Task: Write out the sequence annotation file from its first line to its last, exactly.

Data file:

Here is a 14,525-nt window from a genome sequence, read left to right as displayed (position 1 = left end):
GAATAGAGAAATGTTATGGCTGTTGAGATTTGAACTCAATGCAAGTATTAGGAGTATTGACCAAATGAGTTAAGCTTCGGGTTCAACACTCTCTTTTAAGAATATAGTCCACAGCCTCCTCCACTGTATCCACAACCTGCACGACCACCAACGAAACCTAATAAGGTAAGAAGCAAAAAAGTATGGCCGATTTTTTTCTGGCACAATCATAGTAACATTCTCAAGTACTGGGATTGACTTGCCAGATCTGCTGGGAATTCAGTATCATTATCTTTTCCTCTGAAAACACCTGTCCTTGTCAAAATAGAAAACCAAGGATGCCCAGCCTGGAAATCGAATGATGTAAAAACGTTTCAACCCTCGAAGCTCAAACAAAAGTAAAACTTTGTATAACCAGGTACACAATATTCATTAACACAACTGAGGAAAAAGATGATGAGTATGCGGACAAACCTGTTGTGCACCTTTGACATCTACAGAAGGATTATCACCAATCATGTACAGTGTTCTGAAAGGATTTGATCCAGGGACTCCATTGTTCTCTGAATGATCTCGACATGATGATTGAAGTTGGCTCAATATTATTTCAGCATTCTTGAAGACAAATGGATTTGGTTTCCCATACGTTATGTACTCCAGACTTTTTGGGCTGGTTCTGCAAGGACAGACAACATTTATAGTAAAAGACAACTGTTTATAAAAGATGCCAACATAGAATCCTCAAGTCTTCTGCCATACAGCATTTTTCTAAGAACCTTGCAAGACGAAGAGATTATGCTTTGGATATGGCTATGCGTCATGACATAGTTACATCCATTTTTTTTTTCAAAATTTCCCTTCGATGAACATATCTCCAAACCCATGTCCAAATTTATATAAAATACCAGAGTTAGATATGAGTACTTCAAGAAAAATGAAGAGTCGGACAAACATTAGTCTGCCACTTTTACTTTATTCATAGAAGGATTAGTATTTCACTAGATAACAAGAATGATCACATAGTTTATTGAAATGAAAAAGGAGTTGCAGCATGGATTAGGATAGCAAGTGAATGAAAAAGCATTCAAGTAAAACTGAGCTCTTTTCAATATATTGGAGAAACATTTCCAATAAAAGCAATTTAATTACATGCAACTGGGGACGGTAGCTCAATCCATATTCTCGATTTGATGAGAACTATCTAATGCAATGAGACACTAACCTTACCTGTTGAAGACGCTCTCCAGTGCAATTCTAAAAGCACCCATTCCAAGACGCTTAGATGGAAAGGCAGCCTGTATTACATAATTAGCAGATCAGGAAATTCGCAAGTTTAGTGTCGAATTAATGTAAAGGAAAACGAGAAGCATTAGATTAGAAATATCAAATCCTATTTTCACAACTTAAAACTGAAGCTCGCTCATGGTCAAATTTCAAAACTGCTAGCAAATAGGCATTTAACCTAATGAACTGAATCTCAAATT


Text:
Here is a 14,525-nt window from a genome sequence, read left to right as displayed (position 1 = left end):
GAATAGAGAAATGTTATGGCTGTTGAGATTTGAACTCAATGCAAGTATTAGGAGTATTGACCAAATGAGTTAAGCTTCGGGTTCAACACTCTCTTTTAAGAATATAGTCCACAGCCTCCTCCACTGTATCCACAACCTGCACGACCACCAACGAAACCTAATAAGGTAAGAAGCAAAAAAGTATGGCCGATTTTTTTCTGGCACAATCATAGTAACATTCTCAAGTACTGGGATTGACTTGCCAGATCTGCTGGGAATTCAGTATCATTATCTTTTCCTCTGAAAACACCTGTCCTTGTCAAAATAGAAAACCAAGGATGCCCAGCCTGGAAATCGAATGATGTAAAAACGTTTCAACCCTCGAAGCTCAAACAAAAGTAAAACTTTGTATAACCAGGTACACAATATTCATTAACACAACTGAGGAAAAAGATGATGAGTATGCGGACAAACCTGTTGTGCACCTTTGACATCTACAGAAGGATTATCACCAATCATGTACAGTGTTCTGAAAGGATTTGATCCAGGGACTCCATTGTTCTCTGAATGATCTCGACATGATGATTGAAGTTGGCTCAATATTATTTCAGCATTCTTGAAGACAAATGGATTTGGTTTCCCATACGTTATGTACTCCAGACTTTTTGGGCTGGTTCTGCAAGGACAGACAACATTTATAGTAAAAGACAACTGTTTATAAAAGATGCCAACATAGAATCCTCAAGTCTTCTGCCATACAGCATTTTTCTAAGAACCTTGCAAGACGAAGAGATTATGCTTTGGATATGGCTATGCGTCATGACATAGTTACATCCATTTTTTTTTTCAAAATTTCCCTTCGATGAACATATCTCCAAACCCATGTCCAAATTTATATAAAATACCAGAGTTAGATATGAGTACTTCAAGAAAAATGAAGAGTCGGACAAACATTAGTCTGCCACTTTTACTTTATTCATAGAAGGATTAGTATTTCACTAGATAACAAGAATGATCACATAGTTTATTGAAATGAAAAAGGAGTTGCAGCATGGATTAGGATAGCAAGTGAATGAAAAAGCATTCAAGTAAAACTGAGCTCTTTTCAATATATTGGAGAAACATTTCCAATAAAAGCAATTTAATTACATGCAACTGGGGACGGTAGCTCAATCCATATTCTCGATTTGATGAGAACTATCTAATGCAATGAGACACTAACCTTACCTGTTGAAGACGCTCTCCAGTGCAATTCTAAAAGCACCCATTCCAAGACGCTTAGATGGAAAGGCAGCCTGTATTACATAATTAGCAGATCAGGAAATTCGCAAGTTTAGTGTCGAATTAATGTAAAGGAAAACGAGAAGCATTAGATTAGAAATATCAAATCCTATTTTCACAACTTAAAACTGAAGCTCGCTCATGGTCAAATTTCAAAACTGCTAGCAAATAGGCATTTAACCTAATGAACTGAATCTCAAATT